St Triduana, Hermit of Rescobie

October 8 is the Commemoration of St Triduana, Hermit of Rescobie

“St. Triduna, 4th century. A virgin who, according to tradition, assisted St. Regulus in his mission to Scotland during the fourth century. She is also listed as Trallen and Tredwall. Her shrine at Restalrig was long venerated until its destruction in 1560 during the Scottish Reformation.”
St Triulla
“ST. TRIDUANA devoted herself to God in a solitary life at Rescobie in Angus (now Forfarshire). While dwelling there, a prince of the country having conceived an unlawful passion for her is said to have pursued her with his unwelcome attentions. To rid herself of his importunities, as a legend relates, Triduana bravely plucked out her beautiful eyes, her chief attraction, and sent them to her admirer. Her heroism, it is said, procured for her the power of curing diseases of the eyes. Many instances are related of such miracles worked after her death.
St. Triduana died at Restalrig in Lothian, and her tomb became a favourite place of pilgrimage.
Before the Reformation it was the most important of the holy shrines near Edinburgh. On account of this prominence her church was the very first to fall a victim to the fanatical zeal of the Puritans. After being honoured for a thousand years her relics were desecrated by the destruction of her shrine.
The General Assembly, decreed on December 21, 1560, that “the Kirk of Restalrig, as a monument of idolatrie, be raysit and utterlie castin downe and destroyed.” An interesting discovery was made in 1907 in connection with this church, which had long been used as a Presbyterian place of worship after restoration. An octagonal building, standing near, was thought to have been a Chapter House in Catholic times; it was filled with earth and rubbish, after having served as a burial place, and a mound of earth surmounted it on the outside on which trees had rooted. The Earl of Moray, superior of the village, offered to restore the church to its original state, and, when examined by competent authorities, the supposed Chapter House was found to be a beautiful little Gothic chapel with groined roof supported by a central pillar, similar to the building which once covered St. Margaret’s well at Restalrig.
Triduanas well
Further explorations proved that the little octagonal building had evidently been raised over the miraculous well of St. Triduana, so much scoffed at by Reformation satirists. Steps led down to the water, thus covered in, and a chapel, which must have formed an upper story above the well, is thought to have been the “Triduana’s Aisle” alluded to in ancient documents. The building has now been thoroughly restored after its original form and is regarded as a valuable monument of antiquity. Thus do more enlightened ages condemn the foolish fanaticism of bygone days!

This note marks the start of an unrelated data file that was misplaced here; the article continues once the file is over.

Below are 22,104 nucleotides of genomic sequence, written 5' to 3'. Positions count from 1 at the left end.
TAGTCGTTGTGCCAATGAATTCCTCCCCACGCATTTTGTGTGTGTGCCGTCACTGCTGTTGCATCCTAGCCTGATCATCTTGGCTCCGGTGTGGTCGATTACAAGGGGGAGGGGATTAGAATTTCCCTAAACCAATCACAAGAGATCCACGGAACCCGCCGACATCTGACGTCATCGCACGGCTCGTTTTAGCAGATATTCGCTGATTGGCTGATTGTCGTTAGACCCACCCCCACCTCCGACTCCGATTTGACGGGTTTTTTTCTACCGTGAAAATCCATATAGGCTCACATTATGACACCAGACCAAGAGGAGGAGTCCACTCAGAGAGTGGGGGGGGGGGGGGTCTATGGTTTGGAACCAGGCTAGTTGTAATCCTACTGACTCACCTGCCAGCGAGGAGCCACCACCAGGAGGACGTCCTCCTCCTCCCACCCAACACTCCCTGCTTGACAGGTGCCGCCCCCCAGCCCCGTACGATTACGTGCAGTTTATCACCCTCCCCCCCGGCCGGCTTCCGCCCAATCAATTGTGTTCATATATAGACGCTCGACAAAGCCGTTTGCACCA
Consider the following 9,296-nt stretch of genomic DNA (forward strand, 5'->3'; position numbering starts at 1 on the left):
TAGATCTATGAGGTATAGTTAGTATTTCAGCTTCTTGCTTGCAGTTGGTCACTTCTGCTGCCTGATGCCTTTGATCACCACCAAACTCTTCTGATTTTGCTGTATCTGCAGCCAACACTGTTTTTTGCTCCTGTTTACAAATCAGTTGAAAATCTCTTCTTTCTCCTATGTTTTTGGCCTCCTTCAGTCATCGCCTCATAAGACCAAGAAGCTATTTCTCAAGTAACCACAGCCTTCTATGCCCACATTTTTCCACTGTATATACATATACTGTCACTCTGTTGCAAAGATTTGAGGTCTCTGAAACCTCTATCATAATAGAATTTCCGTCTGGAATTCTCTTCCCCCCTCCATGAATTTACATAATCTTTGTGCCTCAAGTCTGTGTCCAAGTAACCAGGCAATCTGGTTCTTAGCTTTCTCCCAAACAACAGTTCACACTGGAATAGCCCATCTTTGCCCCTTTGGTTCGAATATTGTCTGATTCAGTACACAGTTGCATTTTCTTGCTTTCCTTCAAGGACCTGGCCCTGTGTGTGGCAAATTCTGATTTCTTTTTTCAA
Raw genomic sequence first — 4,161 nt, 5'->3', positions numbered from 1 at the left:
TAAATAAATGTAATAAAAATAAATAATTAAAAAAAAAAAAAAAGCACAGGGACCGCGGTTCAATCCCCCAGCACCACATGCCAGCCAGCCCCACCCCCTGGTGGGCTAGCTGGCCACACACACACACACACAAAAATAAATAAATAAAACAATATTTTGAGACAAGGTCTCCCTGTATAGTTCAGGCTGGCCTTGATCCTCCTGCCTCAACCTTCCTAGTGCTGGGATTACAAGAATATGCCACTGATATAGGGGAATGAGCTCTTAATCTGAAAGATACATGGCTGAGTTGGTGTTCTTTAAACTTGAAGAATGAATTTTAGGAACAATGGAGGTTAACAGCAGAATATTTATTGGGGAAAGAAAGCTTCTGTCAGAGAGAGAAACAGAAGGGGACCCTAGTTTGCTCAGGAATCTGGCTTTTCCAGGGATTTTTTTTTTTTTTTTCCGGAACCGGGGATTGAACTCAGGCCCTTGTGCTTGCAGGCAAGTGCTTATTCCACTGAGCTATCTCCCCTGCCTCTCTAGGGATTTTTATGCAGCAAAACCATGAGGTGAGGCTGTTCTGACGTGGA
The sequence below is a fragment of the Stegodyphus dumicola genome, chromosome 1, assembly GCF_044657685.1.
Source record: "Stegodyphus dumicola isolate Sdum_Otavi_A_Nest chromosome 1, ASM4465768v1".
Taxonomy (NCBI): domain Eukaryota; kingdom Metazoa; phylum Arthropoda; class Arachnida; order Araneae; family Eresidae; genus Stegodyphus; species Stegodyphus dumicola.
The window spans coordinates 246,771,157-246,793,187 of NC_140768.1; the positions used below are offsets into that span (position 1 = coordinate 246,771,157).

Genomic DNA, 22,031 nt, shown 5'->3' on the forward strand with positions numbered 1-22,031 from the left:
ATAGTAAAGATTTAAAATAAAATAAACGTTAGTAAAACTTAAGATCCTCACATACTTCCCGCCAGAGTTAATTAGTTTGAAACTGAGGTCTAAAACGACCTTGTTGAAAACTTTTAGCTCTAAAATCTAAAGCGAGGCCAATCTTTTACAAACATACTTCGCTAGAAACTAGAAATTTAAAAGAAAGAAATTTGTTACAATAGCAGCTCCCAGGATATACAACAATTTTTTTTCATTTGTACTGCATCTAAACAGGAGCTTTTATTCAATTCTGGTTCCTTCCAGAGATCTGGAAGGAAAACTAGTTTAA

This saint was honoured in various parts of Scotland, and her name has undergone so many changes in the different districts as to be often unrecognisable. It occurs under the various forms of Traddles, Tredwell, Tradwell, Trallew, Trallen, etc.

Among these dedications are Kintradwell in Caithness and Tradlines in Forfarshire. Near the island of Papa Westray in the Orkneys is St. Tredwell s Loch, and on the east side of the loch is a small peninsula containing the ruins of a little building measuring 20 feet in length and 22 feet in breadth, known as St. Tredwell’s Chapel. At Rescobie a fair used to be held on her feast-day, but in the beginning of last century it was transferred to Forfar. It was known as “St. Trodlin’s Fair.” Relics of this saint were honoured in Aberdeen Cathedral in Catholic ages. Devotion to St. Triduana has been revived in the modern Catholic church at Restalrig.”
Triduanas chapel
“St Triduana’s Chapel, Restalrig, Edinburgh St Triduana’s Chapel, dating from the 15th century, stands at the south-west corner of ancient parish church of Restalrig. The chapel was dedicated to the obscure St Triduana, who acquired a reputation for curing eye complaints. The chapel, a low hexagonal building, was originally on two levels. The upper level, which contained the altar, was destroyed during the Reformation, and the lower vaulted area, which may have contained a well, was covered by an earthen mound until 1907. In 1907, under the direction of the Earl of Moray, the earthen mound was removed to reveal the lower chamber and evidence that it may have contained the well which once attracted blind pilgrims from all over the country to bathe in its special waters.”
See further:
John Foster “The Legend and Shrine of Saint Triduana” Br J Ophthalmol. Dec 1953; 37(12): 763–765 – text available on-line at:
A. S. Cowper “St Triduana in Caithness”:

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